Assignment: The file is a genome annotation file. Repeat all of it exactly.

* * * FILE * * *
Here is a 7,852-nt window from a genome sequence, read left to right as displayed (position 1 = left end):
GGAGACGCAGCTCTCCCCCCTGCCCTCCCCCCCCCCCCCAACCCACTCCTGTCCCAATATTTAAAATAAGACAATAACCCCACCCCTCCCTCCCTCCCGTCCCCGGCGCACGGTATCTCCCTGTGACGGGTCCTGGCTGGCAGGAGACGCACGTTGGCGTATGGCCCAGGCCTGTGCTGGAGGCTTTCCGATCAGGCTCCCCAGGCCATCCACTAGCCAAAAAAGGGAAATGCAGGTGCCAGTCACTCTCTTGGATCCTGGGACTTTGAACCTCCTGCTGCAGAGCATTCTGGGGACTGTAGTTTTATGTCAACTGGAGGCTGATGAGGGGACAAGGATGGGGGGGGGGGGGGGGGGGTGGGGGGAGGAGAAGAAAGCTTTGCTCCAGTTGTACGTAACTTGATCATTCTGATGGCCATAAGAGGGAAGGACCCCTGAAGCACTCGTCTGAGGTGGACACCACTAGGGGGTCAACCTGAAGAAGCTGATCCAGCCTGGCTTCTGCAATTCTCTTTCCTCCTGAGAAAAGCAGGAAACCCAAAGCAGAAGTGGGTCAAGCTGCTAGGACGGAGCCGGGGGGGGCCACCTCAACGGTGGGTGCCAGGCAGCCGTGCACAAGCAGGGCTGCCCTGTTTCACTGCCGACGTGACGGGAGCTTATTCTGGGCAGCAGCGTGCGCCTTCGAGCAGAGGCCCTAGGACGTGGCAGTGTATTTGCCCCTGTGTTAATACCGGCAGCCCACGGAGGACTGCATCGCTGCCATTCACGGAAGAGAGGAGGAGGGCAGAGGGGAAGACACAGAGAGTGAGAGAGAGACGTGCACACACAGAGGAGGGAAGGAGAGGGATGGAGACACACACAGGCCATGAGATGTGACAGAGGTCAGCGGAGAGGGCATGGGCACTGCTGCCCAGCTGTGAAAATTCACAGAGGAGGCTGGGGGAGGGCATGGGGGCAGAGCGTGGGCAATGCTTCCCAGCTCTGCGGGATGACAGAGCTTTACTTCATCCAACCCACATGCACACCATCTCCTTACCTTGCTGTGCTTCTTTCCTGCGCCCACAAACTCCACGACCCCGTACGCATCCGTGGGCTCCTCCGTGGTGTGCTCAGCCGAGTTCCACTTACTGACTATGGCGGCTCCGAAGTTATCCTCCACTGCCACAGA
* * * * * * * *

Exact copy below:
Here is a 7,852-nt window from a genome sequence, read left to right as displayed (position 1 = left end):
GGAGACGCAGCTCTCCCCCCTGCCCTCCCCCCCCCCCCCAACCCACTCCTGTCCCAATATTTAAAATAAGACAATAACCCCACCCCTCCCTCCCTCCCGTCCCCGGCGCACGGTATCTCCCTGTGACGGGTCCTGGCTGGCAGGAGACGCACGTTGGCGTATGGCCCAGGCCTGTGCTGGAGGCTTTCCGATCAGGCTCCCCAGGCCATCCACTAGCCAAAAAAGGGAAATGCAGGTGCCAGTCACTCTCTTGGATCCTGGGACTTTGAACCTCCTGCTGCAGAGCATTCTGGGGACTGTAGTTTTATGTCAACTGGAGGCTGATGAGGGGACAAGGATGGGGGGGGGGGGGGGGGGGTGGGGGGAGGAGAAGAAAGCTTTGCTCCAGTTGTACGTAACTTGATCATTCTGATGGCCATAAGAGGGAAGGACCCCTGAAGCACTCGTCTGAGGTGGACACCACTAGGGGGTCAACCTGAAGAAGCTGATCCAGCCTGGCTTCTGCAATTCTCTTTCCTCCTGAGAAAAGCAGGAAACCCAAAGCAGAAGTGGGTCAAGCTGCTAGGACGGAGCCGGGGGGGGCCACCTCAACGGTGGGTGCCAGGCAGCCGTGCACAAGCAGGGCTGCCCTGTTTCACTGCCGACGTGACGGGAGCTTATTCTGGGCAGCAGCGTGCGCCTTCGAGCAGAGGCCCTAGGACGTGGCAGTGTATTTGCCCCTGTGTTAATACCGGCAGCCCACGGAGGACTGCATCGCTGCCATTCACGGAAGAGAGGAGGAGGGCAGAGGGGAAGACACAGAGAGTGAGAGAGAGACGTGCACACACAGAGGAGGGAAGGAGAGGGATGGAGACACACACAGGCCATGAGATGTGACAGAGGTCAGCGGAGAGGGCATGGGCACTGCTGCCCAGCTGTGAAAATTCACAGAGGAGGCTGGGGGAGGGCATGGGGGCAGAGCGTGGGCAATGCTTCCCAGCTCTGCGGGATGACAGAGCTTTACTTCATCCAACCCACATGCACACCATCTCCTTACCTTGCTGTGCTTCTTTCCTGCGCCCACAAACTCCACGACCCCGTACGCATCCGTGGGCTCCTCCGTGGTGTGCTCAGCCGAGTTCCACTTACTGACTATGGCGGCTCCGAAGTTATCCTCCACTGCCACAGA